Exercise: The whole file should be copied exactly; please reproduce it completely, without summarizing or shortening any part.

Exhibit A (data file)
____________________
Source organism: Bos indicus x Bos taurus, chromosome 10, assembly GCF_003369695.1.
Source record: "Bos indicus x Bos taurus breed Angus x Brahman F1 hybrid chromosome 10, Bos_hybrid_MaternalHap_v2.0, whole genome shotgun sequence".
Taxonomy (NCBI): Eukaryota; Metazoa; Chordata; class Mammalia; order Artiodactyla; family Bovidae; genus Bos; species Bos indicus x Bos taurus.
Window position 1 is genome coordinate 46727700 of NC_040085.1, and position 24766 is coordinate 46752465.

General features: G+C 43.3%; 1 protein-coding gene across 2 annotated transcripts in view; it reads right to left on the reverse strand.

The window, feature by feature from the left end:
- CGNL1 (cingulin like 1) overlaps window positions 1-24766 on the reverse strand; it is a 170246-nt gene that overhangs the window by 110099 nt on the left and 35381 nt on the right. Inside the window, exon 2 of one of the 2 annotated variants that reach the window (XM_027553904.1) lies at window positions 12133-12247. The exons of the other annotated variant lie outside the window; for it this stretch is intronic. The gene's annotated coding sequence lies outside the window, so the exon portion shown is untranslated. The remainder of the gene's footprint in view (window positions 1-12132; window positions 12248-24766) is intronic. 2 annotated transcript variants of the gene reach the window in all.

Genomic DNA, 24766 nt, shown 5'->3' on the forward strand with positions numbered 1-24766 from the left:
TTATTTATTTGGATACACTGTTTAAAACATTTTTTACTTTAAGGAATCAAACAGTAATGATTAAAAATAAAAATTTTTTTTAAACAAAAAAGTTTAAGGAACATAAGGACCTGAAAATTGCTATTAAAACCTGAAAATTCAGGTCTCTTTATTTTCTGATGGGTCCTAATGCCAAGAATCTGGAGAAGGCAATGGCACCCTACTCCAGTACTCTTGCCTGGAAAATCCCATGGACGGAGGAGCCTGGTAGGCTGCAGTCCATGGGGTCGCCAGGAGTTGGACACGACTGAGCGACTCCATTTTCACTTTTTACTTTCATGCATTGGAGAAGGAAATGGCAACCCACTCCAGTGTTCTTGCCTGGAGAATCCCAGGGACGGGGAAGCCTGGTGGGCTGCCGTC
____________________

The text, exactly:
Source organism: Bos indicus x Bos taurus, chromosome 10, assembly GCF_003369695.1.
Source record: "Bos indicus x Bos taurus breed Angus x Brahman F1 hybrid chromosome 10, Bos_hybrid_MaternalHap_v2.0, whole genome shotgun sequence".
Taxonomy (NCBI): Eukaryota; Metazoa; Chordata; class Mammalia; order Artiodactyla; family Bovidae; genus Bos; species Bos indicus x Bos taurus.
Window position 1 is genome coordinate 46727700 of NC_040085.1, and position 24766 is coordinate 46752465.

General features: G+C 43.3%; 1 protein-coding gene across 2 annotated transcripts in view; it reads right to left on the reverse strand.

The window, feature by feature from the left end:
- CGNL1 (cingulin like 1) overlaps window positions 1-24766 on the reverse strand; it is a 170246-nt gene that overhangs the window by 110099 nt on the left and 35381 nt on the right. Inside the window, exon 2 of one of the 2 annotated variants that reach the window (XM_027553904.1) lies at window positions 12133-12247. The exons of the other annotated variant lie outside the window; for it this stretch is intronic. The gene's annotated coding sequence lies outside the window, so the exon portion shown is untranslated. The remainder of the gene's footprint in view (window positions 1-12132; window positions 12248-24766) is intronic. 2 annotated transcript variants of the gene reach the window in all.

Genomic DNA, 24766 nt, shown 5'->3' on the forward strand with positions numbered 1-24766 from the left:
TTATTTATTTGGATACACTGTTTAAAACATTTTTTACTTTAAGGAATCAAACAGTAATGATTAAAAATAAAAATTTTTTTTAAACAAAAAAGTTTAAGGAACATAAGGACCTGAAAATTGCTATTAAAACCTGAAAATTCAGGTCTCTTTATTTTCTGATGGGTCCTAATGCCAAGAATCTGGAGAAGGCAATGGCACCCTACTCCAGTACTCTTGCCTGGAAAATCCCATGGACGGAGGAGCCTGGTAGGCTGCAGTCCATGGGGTCGCCAGGAGTTGGACACGACTGAGCGACTCCATTTTCACTTTTTACTTTCATGCATTGGAGAAGGAAATGGCAACCCACTCCAGTGTTCTTGCCTGGAGAATCCCAGGGACGGGGAAGCCTGGTGGGCTGCCGTC